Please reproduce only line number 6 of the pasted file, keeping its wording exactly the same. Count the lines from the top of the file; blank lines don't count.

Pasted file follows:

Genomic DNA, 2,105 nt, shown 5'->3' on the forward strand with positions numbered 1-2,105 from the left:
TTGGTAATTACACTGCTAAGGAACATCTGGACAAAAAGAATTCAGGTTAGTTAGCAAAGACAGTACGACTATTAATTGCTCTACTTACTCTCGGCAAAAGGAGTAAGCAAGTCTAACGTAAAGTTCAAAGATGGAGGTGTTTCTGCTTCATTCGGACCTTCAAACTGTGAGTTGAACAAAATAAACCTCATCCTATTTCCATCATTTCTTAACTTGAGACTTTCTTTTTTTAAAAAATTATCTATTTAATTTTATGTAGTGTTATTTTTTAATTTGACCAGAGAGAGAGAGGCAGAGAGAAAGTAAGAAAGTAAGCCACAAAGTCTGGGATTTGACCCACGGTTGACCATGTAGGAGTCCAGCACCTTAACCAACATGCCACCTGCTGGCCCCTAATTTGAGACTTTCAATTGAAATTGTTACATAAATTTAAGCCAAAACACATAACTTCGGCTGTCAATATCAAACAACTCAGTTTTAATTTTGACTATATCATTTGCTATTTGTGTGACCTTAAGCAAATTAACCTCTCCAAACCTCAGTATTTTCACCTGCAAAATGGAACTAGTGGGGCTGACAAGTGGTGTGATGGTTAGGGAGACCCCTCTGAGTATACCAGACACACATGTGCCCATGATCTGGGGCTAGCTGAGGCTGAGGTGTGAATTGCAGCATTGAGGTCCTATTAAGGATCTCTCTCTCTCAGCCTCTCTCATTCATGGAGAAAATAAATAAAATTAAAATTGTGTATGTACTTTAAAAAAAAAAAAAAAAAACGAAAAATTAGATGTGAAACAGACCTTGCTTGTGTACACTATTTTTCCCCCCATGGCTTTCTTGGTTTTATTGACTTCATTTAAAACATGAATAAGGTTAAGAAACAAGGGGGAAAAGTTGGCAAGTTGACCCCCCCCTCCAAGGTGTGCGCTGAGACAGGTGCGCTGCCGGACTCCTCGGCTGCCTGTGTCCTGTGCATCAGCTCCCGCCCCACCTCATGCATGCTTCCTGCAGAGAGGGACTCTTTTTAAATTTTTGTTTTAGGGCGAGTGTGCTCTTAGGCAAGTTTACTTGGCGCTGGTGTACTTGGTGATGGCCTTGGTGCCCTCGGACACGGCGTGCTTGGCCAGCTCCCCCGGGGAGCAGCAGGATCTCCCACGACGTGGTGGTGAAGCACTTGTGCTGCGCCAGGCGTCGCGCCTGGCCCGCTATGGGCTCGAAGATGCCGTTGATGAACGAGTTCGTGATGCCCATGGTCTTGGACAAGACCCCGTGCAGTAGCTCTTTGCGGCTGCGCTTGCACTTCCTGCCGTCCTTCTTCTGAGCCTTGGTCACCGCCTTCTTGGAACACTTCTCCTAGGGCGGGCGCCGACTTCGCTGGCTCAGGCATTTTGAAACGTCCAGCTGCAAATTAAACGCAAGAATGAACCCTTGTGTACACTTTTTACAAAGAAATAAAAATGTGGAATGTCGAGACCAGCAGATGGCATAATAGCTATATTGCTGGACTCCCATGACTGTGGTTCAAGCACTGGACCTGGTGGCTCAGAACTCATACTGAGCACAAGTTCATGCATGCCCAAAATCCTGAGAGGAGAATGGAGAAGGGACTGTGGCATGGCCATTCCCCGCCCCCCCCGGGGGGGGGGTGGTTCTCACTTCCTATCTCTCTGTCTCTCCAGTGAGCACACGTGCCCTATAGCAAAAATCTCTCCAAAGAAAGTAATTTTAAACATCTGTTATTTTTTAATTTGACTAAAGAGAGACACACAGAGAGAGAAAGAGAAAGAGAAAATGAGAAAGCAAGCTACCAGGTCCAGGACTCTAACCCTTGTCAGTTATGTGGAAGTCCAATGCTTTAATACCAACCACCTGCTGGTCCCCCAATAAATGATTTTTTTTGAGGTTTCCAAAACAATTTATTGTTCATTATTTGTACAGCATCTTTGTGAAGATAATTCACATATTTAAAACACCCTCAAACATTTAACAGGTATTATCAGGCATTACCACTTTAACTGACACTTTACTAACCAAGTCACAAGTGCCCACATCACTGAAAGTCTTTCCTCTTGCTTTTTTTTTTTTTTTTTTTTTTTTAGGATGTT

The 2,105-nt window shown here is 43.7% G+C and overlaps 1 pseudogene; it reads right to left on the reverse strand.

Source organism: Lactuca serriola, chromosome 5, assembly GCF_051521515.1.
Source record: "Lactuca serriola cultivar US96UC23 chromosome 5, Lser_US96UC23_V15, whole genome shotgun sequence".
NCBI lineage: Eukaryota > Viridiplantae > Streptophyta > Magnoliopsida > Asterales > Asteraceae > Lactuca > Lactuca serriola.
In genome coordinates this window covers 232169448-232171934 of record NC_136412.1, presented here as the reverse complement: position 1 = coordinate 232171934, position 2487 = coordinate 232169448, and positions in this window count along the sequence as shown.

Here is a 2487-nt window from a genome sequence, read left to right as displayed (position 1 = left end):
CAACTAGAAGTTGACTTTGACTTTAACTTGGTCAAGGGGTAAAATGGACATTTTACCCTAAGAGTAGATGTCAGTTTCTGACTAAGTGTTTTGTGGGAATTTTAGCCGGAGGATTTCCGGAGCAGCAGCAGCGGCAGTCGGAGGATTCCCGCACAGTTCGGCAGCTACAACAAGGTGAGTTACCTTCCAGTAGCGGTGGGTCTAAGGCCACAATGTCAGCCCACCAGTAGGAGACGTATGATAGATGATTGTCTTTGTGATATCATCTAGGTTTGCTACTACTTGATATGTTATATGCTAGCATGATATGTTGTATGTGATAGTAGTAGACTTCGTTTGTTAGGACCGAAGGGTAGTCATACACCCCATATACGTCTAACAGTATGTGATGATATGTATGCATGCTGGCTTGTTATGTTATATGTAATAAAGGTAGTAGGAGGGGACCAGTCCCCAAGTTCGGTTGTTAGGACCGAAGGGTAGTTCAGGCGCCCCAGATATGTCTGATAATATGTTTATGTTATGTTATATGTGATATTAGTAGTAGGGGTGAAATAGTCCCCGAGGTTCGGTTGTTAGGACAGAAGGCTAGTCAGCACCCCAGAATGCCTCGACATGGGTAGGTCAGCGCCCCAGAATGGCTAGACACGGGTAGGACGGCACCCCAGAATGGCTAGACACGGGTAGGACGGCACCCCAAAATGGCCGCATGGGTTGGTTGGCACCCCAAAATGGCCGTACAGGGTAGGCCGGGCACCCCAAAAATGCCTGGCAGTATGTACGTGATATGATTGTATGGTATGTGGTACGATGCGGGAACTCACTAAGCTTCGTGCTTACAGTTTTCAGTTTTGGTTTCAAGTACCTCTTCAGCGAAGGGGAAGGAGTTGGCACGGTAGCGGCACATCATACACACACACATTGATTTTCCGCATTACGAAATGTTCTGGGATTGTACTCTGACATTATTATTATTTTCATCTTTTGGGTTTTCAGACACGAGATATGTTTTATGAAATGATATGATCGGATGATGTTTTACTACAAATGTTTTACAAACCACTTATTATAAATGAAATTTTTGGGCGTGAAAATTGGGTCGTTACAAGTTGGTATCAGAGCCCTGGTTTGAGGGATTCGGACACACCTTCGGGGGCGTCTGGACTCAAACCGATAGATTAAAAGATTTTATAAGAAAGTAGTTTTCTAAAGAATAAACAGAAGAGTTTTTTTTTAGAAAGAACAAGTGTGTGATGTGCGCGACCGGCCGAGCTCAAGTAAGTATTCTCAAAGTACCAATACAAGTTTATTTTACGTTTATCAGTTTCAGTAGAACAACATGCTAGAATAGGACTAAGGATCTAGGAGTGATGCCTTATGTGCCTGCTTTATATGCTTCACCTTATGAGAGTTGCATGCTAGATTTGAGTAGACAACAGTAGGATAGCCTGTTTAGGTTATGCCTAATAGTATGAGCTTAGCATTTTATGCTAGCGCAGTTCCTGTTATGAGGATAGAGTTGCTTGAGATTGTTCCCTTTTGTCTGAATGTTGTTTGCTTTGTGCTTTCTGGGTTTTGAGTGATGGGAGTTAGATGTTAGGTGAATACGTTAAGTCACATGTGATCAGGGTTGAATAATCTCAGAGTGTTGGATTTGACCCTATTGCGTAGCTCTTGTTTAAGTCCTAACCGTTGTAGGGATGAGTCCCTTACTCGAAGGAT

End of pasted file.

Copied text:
NCBI lineage: Eukaryota > Viridiplantae > Streptophyta > Magnoliopsida > Asterales > Asteraceae > Lactuca > Lactuca serriola.